So you’re already convinced to travel sustainably, but don’t know what to pack?
Here are the travel essentials we carry that help us significantly reduce our negative impact when on the road. With them in your suitcase you’ll be prepared to lower your waste and contaminate less no matter where you are!
1. No more packaged water please!
Carrying a reusable water bottle is a habit everyone should adopt regardless.
With an estimated 1 million plastic beverage bottles being bought around the world every minute (yes, you read it right), and less than 10% actually being recycled, every bottle bought is one to many.
As soon as you get into the habit of taking your bottle with you, it becomes second nature. And it will probably help you keep hydrated and save you money in the process.
In case you don’t have one already, the options of reusable water bottles out there are endless. Just make sure you think of the following before deciding which one to purchase:
- Material: Apart from the BPA-free known requirement, there are many components in plastics that leach chemicals (we’ll talk about this in more detail in the future). It is unclear to what level these chemicals affect us, but why take the risk with so many options around? We would recommend choosing glass, aluminium or steel.
- Size: What works for you will vary according to the circumstances. When traveling, refilling your bottle is not always that easy; Being stuck in a train for 20+ hours you’ll quickly regret only having a 0,5L container with you. So for us, we knew we needed more (we have two 1182ml (40oz) bottles with us). However, if you just use it for quick outings and know you’ll be able to refill it easily, a smaller size may be much more convenient.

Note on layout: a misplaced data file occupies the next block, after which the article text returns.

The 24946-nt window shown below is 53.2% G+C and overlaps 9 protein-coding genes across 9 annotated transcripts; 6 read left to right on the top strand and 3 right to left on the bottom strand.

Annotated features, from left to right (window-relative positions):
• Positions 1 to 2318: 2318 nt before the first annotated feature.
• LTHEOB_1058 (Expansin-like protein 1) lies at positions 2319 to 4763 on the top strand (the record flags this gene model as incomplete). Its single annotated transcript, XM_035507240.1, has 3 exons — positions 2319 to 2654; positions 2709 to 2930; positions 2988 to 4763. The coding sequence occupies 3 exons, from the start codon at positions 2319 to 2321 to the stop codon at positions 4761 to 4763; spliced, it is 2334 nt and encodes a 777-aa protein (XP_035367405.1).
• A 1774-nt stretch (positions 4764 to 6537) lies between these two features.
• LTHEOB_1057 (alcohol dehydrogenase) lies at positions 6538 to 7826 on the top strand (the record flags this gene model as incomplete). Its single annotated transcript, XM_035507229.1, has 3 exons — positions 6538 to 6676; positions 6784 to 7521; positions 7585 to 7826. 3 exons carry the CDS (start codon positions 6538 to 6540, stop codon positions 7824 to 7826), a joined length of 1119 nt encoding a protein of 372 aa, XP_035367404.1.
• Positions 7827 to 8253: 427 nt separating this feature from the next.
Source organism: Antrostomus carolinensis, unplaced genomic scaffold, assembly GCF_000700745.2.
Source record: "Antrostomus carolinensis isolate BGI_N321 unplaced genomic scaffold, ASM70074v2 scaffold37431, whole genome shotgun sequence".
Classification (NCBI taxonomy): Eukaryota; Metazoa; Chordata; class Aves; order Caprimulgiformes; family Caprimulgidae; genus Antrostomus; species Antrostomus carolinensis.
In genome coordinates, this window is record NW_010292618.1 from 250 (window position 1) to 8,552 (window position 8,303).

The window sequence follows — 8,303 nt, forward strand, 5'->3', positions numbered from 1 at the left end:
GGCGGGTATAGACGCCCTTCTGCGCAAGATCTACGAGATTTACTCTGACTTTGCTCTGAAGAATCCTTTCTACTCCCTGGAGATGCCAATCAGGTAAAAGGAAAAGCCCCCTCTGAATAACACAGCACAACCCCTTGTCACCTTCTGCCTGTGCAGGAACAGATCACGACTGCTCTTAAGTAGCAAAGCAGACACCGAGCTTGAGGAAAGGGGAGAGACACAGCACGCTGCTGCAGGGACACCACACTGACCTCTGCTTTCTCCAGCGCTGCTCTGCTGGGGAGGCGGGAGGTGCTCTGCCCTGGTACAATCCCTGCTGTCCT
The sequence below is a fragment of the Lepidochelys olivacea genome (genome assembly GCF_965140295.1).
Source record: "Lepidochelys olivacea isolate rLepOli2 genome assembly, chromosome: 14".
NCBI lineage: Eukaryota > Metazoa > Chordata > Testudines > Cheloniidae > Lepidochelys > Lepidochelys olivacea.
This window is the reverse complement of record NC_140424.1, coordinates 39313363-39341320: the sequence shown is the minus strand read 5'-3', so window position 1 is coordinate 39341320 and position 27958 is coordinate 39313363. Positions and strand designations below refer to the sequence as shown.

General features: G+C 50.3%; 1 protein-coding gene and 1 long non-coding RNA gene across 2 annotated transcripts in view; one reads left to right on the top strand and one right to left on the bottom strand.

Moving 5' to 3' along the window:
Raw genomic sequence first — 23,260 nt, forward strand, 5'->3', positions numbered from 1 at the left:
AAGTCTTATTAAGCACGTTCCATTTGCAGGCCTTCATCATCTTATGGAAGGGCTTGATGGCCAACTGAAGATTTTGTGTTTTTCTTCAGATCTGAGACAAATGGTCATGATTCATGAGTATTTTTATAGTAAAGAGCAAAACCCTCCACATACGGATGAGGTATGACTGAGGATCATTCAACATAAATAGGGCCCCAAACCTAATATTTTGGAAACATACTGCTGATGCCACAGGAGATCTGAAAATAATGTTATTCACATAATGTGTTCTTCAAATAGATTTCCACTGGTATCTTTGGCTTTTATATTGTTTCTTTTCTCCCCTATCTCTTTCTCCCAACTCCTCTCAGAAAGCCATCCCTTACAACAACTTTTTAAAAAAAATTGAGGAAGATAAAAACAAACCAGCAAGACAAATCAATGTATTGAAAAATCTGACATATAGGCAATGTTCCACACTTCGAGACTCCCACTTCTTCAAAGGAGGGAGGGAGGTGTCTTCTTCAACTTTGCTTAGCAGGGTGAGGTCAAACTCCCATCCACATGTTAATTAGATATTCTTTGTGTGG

Having a reusable bottle is only one part of the solution.
When traveling, finding safe potable drinking water on the go is not always an option, or sometimes plain impossible. In our past travels we found ourselves buying up to 8x1L bottles a day to ensure we were safely hydrated, and the guilt associated was driving us crazy. It is therefore that this time around we knew we needed a solution.
Here is where water purifiers and filters come in.
For us, the best option was getting a Steripen Ultra, a water purifier that kills bacteria and viruses with UV light when stirring the water for a minute and a half (read their instructions carefully though!).
Four months in and we’ve drank from the dodgiest of sources without issues. We also cary iodine tablets as a backup, but haven’t had to use them yet.
Worldwide, 73 percent of beach litter is plastic: filters from cigarette butts, bottles, bottle caps, food wrappers, grocery bags, and polystyrene containers. – National Geographic
2. Reusable bags are the bomb!
Here is another habit that should be embraced into everyday life: carrying reusable (and produce) bags. Although accessible to everyone, it is similarly easy to let this habit slip whilst traveling.
In case you need the scary stats to get you going, here’s the deal: an estimated 500 billion to 1 trillion plastic bags are used every year worldwide. On average, they are only used for 12 minutes before being discarded, by the time when merely 1 in 200 plastic bags gets recycled.
What happens to the rest?
They end up in land-fill, in our oceans, in birds’ stomachs.. everywhere, and take up to 1000 years to break down. I mean, does anything else need to be said?!
Having a tote always with you will come in handy every time you decide to buy anything at all, but produce bags are what make buying food in bulk really easy.
Be it travelling through trendy New York, or through small villages in Sri Lanka, you are bound to find plastic-free grocery shopping options.
We use our produce bags on the daily, to buy some carrots to snack on, or bulk lentils to make a hearty meal when we have a kitchen. They also come in handy when going to the bakery to buy cookies, or when we want to stock up on nuts.
So get (or make) yourself some lightweight bags (we prefer them in organic cotton) and start looking out for all the yum things you can buy in bulk.
- Tote bag
- 10 produce bags
3. Eating and drinking out in style
Although steps are being taken in many countries to ban certain single-use items, plastic throw-away containers and utensils are the norm.
The westernised single use culture is spreading everywhere, and it takes some hurdles to avoid the styrofoam plates, plastic forks and single-use coffee/tea cups, when on the go.